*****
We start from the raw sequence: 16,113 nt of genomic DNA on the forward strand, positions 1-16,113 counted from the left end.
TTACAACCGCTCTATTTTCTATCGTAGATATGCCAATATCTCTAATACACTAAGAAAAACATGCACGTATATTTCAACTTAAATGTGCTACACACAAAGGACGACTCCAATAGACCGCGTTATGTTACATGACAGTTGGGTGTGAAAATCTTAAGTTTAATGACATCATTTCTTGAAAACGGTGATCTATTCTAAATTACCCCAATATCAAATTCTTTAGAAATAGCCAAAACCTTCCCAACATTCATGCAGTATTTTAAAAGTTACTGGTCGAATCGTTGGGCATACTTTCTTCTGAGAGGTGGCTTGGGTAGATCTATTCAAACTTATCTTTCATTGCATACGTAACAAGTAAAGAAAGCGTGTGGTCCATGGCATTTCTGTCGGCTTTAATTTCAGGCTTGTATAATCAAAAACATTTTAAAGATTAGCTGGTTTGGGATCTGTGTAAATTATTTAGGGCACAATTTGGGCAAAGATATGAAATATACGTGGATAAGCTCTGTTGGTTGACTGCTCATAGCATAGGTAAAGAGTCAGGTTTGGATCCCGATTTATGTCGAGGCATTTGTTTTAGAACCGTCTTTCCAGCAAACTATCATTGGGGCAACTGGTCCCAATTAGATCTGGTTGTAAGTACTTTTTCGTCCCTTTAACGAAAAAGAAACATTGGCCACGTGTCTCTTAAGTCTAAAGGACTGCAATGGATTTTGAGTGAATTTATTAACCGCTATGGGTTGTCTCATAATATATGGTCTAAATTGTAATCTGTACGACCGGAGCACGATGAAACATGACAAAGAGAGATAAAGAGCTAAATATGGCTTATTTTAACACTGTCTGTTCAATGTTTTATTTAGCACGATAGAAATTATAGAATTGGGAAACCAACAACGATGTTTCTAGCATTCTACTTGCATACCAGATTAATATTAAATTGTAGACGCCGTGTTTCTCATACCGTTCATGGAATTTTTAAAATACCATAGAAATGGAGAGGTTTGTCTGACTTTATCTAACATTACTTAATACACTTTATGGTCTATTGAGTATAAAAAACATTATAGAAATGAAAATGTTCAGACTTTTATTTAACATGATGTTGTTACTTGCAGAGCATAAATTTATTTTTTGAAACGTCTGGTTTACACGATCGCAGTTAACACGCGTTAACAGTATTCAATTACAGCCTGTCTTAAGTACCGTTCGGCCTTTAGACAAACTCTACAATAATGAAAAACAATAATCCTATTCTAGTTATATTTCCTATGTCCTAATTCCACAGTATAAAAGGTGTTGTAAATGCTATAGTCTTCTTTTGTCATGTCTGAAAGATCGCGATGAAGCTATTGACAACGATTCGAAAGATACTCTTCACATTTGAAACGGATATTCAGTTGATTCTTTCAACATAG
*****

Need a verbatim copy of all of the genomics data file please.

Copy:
We start from the raw sequence: 16,113 nt of genomic DNA on the forward strand, positions 1-16,113 counted from the left end.
TTACAACCGCTCTATTTTCTATCGTAGATATGCCAATATCTCTAATACACTAAGAAAAACATGCACGTATATTTCAACTTAAATGTGCTACACACAAAGGACGACTCCAATAGACCGCGTTATGTTACATGACAGTTGGGTGTGAAAATCTTAAGTTTAATGACATCATTTCTTGAAAACGGTGATCTATTCTAAATTACCCCAATATCAAATTCTTTAGAAATAGCCAAAACCTTCCCAACATTCATGCAGTATTTTAAAAGTTACTGGTCGAATCGTTGGGCATACTTTCTTCTGAGAGGTGGCTTGGGTAGATCTATTCAAACTTATCTTTCATTGCATACGTAACAAGTAAAGAAAGCGTGTGGTCCATGGCATTTCTGTCGGCTTTAATTTCAGGCTTGTATAATCAAAAACATTTTAAAGATTAGCTGGTTTGGGATCTGTGTAAATTATTTAGGGCACAATTTGGGCAAAGATATGAAATATACGTGGATAAGCTCTGTTGGTTGACTGCTCATAGCATAGGTAAAGAGTCAGGTTTGGATCCCGATTTATGTCGAGGCATTTGTTTTAGAACCGTCTTTCCAGCAAACTATCATTGGGGCAACTGGTCCCAATTAGATCTGGTTGTAAGTACTTTTTCGTCCCTTTAACGAAAAAGAAACATTGGCCACGTGTCTCTTAAGTCTAAAGGACTGCAATGGATTTTGAGTGAATTTATTAACCGCTATGGGTTGTCTCATAATATATGGTCTAAATTGTAATCTGTACGACCGGAGCACGATGAAACATGACAAAGAGAGATAAAGAGCTAAATATGGCTTATTTTAACACTGTCTGTTCAATGTTTTATTTAGCACGATAGAAATTATAGAATTGGGAAACCAACAACGATGTTTCTAGCATTCTACTTGCATACCAGATTAATATTAAATTGTAGACGCCGTGTTTCTCATACCGTTCATGGAATTTTTAAAATACCATAGAAATGGAGAGGTTTGTCTGACTTTATCTAACATTACTTAATACACTTTATGGTCTATTGAGTATAAAAAACATTATAGAAATGAAAATGTTCAGACTTTTATTTAACATGATGTTGTTACTTGCAGAGCATAAATTTATTTTTTGAAACGTCTGGTTTACACGATCGCAGTTAACACGCGTTAACAGTATTCAATTACAGCCTGTCTTAAGTACCGTTCGGCCTTTAGACAAACTCTACAATAATGAAAAACAATAATCCTATTCTAGTTATATTTCCTATGTCCTAATTCCACAGTATAAAAGGTGTTGTAAATGCTATAGTCTTCTTTTGTCATGTCTGAAAGATCGCGATGAAGCTATTGACAACGATTCGAAAGATACTCTTCACATTTGAAACGGATATTCAGTTGATTCTTTCAACATAG